Imagine you are going through a stressful period in your life. Perhaps you have recently broken up with your partner, your beloved pet died, or you are preparing for an important job interview. Finding yourself in these challenging times, you are prone to accept any means that promise to help. A well-meaning family member has just read that exposure to the color yellow can energize you, and blue can make you calm and self-assured, boosting your confidence. You are desperate, so you decide to try these colorful methods. You clearly hope that changing colors in your environment will have the promised effects. The question is, will it?
Answering this question is not trivial, especially when taking an evidence-based stance. Should we encourage you to spend money on color consulting, on chromotherapy, or on gadgets (e.g. colored glasses) that change your experience of environmental color? To say the truth, we do not know, because science is only starting to gather evidence on the psychological power of colors. We are proud to be part of this scientific process, and keen to share our evidence-based knowledge, here reporting on a recently published study (Jonauskaite, Tremea, Bürki, Diouf & Mohr, 2020).
In this recent study, we wondered whether one needs “chroma” in chromotherapy. Likely, the first reaction is “sure, one needs color, because chromotherapy is an intervention based on color.” Websites advertising chroma-based interventions support this view. One can read that “colors have the ability to calm, inspire, excite, balance or change our perceptions, which led to consider[ing] them as therapeutic tools for themselves.” You can also read the dubious claim that “Chromotherapy is the science of using colors to adjust body vibrations to frequencies that result in health and harmony. Each color possesses frequencies of a specific vibration, and each vibration is related to different physical symptoms.” Such statements highlight that the key ingredient to such chroma-based interventions is thought to be color. When color is removed, they shouldn’t work at all or be less powerful. We tested this assumption experimentally using a commercially available chromotherapy routine.
In this routine, people are invited to look at color circles of different shades. They also listen to peaceful music while being vocally guided through a meditation routine. They are told to concentrate on different parts of their body and imagine how the respective colors move through their body, for instance, through inhalation. We had a group of 30 non-color-blind participants complete this standardized 60-minute routine. We measured their levels of stress and anxiety before and after the routine and found that stress and anxiety were significantly reduced after the session.
At this point, you are likely to conclude that this chromotherapy routine is successful in reducing stress and anxiety. What we have not told you is that another group of 30 participants (the “control” participants) completed the same chromotherapy routine with one crucial change to the procedure – we did not show the color circles. These control participants listened to the same music and imagined the same energies flowing through their bodies while looking at a white sheet of paper. We again measured their stress and anxiety levels before and after the routine and found the exact same difference – stress and anxiety were significantly reduced after the session. These reductions were comparable to those of the group who did see the color circles.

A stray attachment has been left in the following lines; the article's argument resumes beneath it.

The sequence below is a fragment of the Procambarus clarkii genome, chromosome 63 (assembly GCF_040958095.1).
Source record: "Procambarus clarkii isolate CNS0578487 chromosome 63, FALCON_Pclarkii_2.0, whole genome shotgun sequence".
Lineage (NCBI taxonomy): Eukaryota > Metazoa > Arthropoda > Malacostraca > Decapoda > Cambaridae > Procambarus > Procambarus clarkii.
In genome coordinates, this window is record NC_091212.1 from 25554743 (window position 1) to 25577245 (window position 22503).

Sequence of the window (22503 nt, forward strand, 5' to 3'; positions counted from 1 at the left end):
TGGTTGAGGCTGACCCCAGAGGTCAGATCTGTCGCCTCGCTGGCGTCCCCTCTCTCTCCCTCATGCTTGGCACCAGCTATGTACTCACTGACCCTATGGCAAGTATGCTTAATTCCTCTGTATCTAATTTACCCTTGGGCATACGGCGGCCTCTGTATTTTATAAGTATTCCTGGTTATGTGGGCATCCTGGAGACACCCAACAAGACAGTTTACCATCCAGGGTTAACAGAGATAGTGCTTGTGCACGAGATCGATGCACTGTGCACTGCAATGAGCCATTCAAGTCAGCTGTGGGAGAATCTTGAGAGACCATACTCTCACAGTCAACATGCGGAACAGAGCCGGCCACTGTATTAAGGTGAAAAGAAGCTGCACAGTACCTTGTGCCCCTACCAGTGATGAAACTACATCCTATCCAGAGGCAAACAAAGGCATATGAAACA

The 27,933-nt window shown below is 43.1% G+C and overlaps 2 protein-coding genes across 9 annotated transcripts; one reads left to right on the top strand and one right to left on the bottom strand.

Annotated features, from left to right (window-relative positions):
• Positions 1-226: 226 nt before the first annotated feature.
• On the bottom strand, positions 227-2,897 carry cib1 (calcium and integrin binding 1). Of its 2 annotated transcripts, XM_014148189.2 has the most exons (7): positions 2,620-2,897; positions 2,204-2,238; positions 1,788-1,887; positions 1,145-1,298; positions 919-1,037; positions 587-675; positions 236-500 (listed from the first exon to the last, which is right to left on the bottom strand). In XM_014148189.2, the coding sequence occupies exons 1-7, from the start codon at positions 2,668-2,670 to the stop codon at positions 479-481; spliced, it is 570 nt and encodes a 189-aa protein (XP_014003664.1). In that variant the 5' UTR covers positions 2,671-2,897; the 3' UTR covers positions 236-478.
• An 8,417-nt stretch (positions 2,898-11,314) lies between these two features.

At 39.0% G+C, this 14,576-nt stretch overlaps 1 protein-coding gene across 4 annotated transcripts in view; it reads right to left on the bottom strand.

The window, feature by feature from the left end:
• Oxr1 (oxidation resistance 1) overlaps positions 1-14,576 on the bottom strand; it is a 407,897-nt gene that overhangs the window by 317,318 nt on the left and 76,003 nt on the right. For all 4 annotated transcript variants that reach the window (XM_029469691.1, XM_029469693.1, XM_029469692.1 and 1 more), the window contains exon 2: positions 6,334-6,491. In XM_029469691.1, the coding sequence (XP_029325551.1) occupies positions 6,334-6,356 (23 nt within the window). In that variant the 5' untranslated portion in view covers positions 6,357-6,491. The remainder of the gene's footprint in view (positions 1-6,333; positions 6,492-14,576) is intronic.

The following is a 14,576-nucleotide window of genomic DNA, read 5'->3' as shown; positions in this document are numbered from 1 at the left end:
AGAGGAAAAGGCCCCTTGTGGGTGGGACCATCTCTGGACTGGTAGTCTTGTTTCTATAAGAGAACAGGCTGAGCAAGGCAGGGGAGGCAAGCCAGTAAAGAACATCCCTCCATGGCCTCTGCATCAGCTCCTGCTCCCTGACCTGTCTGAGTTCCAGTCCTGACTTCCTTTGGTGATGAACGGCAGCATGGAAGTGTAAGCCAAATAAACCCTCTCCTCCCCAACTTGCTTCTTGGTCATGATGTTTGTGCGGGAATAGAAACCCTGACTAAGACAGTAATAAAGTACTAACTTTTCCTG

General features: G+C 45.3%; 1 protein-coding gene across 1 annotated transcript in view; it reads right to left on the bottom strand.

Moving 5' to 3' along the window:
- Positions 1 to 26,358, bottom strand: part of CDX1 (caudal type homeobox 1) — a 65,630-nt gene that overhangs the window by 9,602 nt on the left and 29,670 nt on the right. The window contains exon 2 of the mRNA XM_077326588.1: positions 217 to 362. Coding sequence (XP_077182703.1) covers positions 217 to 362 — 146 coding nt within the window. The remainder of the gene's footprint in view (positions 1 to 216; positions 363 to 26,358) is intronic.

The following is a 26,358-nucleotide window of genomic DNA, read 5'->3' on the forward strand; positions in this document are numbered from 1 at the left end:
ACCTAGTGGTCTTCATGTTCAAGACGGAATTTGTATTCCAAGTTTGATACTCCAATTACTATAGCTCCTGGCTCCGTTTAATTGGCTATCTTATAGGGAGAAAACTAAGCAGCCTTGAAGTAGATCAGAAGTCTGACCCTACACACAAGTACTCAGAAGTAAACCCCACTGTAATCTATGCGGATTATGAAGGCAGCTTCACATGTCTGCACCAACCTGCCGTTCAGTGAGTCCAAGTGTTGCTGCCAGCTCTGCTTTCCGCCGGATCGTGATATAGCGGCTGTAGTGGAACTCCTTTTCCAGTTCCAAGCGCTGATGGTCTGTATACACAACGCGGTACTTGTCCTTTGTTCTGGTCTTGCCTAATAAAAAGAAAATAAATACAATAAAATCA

Now, do these routines “work” or not? Or, at least, has this particular routine worked? The answer is – we cannot know for sure. First, we observed that stress and anxiety went down from before to after the session. But was it due to chroma? The answer is no, because the reduction in anxiety and stress was the same whether people saw the color circles or simply saw a white sheet. Second, we did not have a control condition in which another group of participants would have done something else, anything else but this routine. For instance, an additional group of control participants could have read a captivating text, or seen an absorbing film, or simply gone for a 60-minute walk. This group could have also followed another routine containing relaxing components such as music and voice, or music or voice alone. Possibly all these groups of participants would have experienced a reduction in stress and anxiety.
You might conclude: “Use whatever helps!” But should you?
Let us quickly think about the possibility of a placebo effect. This effect describes a remarkable psychological phenomenon in which an inactive ingredient like sugar, water, or a saline solution can improve how someone feels – simply because the person believes the treatment to be effective. Health practitioners use placebos to treat sufferings like pain or anxiety. Placebo effects might also play some role in chromotherapies. Because people believe that these routines have some desired effect, the necessary psychophysiological mechanisms may get activated, leading an individual to experience what he or she is expecting to experience.
In other words, if you believe that chromotherapy will make you feel better, it will likely do so. The placebo effect is real, and comes in many forms and with many different price tags. Thus, it’s up to you to decide which intervention is worth your time and money.
Jonauskaite, D., Tremea, I., Bürki, L., Diouf, C. N., & Mohr, C. (2020). To see or not to see: Importance of color perception to color therapy. Color Research & Application, 45(3), 450–464. https://doi.org/10.1002/col.22490